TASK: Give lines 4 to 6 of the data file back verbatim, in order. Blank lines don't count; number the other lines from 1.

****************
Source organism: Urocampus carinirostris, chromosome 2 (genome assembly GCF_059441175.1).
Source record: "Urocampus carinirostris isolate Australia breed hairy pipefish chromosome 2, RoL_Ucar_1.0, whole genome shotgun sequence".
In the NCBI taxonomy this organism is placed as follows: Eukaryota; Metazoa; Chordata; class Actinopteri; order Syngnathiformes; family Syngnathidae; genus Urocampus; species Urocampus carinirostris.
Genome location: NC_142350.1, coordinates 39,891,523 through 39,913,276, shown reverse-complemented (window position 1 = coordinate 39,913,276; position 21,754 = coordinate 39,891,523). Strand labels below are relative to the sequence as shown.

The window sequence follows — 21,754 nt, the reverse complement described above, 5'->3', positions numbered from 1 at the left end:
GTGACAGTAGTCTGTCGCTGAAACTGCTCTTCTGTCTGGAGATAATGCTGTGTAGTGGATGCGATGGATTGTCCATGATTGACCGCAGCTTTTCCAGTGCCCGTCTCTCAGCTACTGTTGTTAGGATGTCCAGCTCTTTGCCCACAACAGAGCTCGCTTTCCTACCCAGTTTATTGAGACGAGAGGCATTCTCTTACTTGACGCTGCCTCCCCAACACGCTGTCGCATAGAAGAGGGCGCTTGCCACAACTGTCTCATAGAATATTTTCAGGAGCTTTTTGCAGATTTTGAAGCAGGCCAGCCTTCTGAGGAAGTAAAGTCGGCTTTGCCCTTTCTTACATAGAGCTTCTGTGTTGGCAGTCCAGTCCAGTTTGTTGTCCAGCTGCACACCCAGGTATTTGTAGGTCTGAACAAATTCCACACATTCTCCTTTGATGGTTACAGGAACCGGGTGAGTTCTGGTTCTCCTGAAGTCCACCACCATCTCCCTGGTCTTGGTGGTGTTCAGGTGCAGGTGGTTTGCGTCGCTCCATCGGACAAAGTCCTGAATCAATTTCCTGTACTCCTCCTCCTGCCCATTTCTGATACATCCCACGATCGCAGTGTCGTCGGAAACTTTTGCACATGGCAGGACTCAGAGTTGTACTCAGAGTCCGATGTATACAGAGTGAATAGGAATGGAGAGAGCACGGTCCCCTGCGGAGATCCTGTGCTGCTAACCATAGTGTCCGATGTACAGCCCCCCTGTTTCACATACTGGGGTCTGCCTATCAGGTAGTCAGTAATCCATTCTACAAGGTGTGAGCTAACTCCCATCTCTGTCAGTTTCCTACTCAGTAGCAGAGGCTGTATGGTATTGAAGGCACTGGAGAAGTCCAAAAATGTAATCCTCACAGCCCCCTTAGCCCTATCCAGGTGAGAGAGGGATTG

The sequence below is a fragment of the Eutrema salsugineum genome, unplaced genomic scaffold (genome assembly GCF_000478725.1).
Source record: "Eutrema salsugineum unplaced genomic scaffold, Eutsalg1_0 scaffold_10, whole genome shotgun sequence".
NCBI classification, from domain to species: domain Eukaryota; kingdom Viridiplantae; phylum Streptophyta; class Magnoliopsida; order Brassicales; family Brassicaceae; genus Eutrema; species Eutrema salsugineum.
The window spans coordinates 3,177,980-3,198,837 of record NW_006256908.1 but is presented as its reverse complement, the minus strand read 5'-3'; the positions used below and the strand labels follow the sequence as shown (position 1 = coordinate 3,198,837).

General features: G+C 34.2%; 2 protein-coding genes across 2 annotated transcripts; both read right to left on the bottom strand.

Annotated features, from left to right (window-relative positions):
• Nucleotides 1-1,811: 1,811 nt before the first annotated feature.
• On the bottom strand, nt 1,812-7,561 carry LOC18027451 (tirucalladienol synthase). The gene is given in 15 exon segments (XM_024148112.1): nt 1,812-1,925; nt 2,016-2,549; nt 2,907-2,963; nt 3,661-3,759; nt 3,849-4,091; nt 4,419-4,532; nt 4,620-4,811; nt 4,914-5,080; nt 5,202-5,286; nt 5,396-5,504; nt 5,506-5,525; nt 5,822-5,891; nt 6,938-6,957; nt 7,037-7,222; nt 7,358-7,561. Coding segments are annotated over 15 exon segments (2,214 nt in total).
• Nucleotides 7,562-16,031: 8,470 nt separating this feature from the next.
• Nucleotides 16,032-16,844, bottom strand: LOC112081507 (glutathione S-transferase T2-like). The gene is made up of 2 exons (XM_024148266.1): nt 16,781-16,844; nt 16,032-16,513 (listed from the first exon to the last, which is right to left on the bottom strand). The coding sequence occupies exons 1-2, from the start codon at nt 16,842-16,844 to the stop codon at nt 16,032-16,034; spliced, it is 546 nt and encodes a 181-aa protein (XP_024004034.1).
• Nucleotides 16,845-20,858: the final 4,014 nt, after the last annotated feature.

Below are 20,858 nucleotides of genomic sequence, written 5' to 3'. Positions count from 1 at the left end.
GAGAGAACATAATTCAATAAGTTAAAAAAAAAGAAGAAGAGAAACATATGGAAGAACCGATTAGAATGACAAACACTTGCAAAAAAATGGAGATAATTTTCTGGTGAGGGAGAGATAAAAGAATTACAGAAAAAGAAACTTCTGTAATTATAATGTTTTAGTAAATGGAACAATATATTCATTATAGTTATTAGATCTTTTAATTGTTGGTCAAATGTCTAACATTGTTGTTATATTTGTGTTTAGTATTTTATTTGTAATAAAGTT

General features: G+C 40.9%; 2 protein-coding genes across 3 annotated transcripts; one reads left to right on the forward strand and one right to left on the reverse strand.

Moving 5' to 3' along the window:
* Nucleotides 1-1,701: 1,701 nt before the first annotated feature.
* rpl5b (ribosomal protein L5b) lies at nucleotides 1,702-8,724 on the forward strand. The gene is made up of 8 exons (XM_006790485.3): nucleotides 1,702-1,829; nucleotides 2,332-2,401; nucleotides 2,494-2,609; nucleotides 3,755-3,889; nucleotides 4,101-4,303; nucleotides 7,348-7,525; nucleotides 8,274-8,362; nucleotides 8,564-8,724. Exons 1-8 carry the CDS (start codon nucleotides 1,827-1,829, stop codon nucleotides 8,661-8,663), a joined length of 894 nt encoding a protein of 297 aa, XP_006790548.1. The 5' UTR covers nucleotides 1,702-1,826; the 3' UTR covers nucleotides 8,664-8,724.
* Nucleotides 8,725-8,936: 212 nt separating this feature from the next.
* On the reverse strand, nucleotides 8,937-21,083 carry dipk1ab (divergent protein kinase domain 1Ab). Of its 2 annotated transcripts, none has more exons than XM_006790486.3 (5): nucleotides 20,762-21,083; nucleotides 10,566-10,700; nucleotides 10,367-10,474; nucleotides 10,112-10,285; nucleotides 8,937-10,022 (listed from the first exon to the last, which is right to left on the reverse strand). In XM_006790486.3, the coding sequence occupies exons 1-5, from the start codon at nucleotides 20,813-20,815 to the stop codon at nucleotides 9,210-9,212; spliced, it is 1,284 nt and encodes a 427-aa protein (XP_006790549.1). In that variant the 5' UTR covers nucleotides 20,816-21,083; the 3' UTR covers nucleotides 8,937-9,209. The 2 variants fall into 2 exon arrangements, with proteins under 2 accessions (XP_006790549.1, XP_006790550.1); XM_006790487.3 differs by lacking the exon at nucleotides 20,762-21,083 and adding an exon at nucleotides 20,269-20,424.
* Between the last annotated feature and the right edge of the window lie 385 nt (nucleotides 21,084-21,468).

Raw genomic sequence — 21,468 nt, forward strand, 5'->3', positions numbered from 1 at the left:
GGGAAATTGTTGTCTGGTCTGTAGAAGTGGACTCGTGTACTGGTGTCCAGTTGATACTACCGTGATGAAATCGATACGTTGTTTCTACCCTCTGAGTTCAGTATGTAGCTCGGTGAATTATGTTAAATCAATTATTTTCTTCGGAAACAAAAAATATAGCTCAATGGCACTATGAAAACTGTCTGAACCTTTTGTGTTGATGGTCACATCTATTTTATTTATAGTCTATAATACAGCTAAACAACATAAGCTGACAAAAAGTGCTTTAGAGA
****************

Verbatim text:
Genome location: NC_142350.1, coordinates 39,891,523 through 39,913,276, shown reverse-complemented (window position 1 = coordinate 39,913,276; position 21,754 = coordinate 39,891,523). Strand labels below are relative to the sequence as shown.

The window sequence follows — 21,754 nt, the reverse complement described above, 5'->3', positions numbered from 1 at the left end:
GTGACAGTAGTCTGTCGCTGAAACTGCTCTTCTGTCTGGAGATAATGCTGTGTAGTGGATGCGATGGATTGTCCATGATTGACCGCAGCTTTTCCAGTGCCCGTCTCTCAGCTACTGTTGTTAGGATGTCCAGCTCTTTGCCCACAACAGAGCTCGCTTTCCTACCCAGTTTATTGAGACGAGAGGCATTCTCTTACTTGACGCTGCCTCCCCAACACGCTGTCGCATAGAAGAGGGCGCTTGCCACAACTGTCTCATAGAATATTTTCAGGAGCTTTTTGCAGATTTTGAAGCAGGCCAGCCTTCTGAGGAAGTAAAGTCGGCTTTGCCCTTTCTTACATAGAGCTTCTGTGTTGGCAGTCCAGTCCAGTTTGTTGTCCAGCTGCACACCCAGGTATTTGTAGGTCTGAACAAATTCCACACATTCTCCTTTGATGGTTACAGGAACCGGGTGAGTTCTGGTTCTCCTGAAGTCCACCACCATCTCCCTGGTCTTGGTGGTGTTCAGGTGCAGGTGGTTTGCGTCGCTCCATCGGACAAAGTCCTGAATCAATTTCCTGTACTCCTCCTCCTGCCCATTTCTGATACATCCCACGATCGCAGTGTCGTCGGAAACTTTTGCACATGGCAGGACTCAGAGTTGTACTCAGAGTCCGATGTATACAGAGTGAATAGGAATGGAGAGAGCACGGTCCCCTGCGGAGATCCTGTGCTGCTAACCATAGTGTCCGATGTACAGCCCCCCTGTTTCACATACTGGGGTCTGCCTATCAGGTAGTCAGTAATCCATTCTACAAGGTGTGAGCTAACTCCCATCTCTGTCAGTTTCCTACTCAGTAGCAGAGGCTGTATGGTATTGAAGGCACTGGAGAAGTCCAAAAATGTAATCCTCACAGCCCCCTTAGCCCTATCCAGGTGAGAGAGGGATTG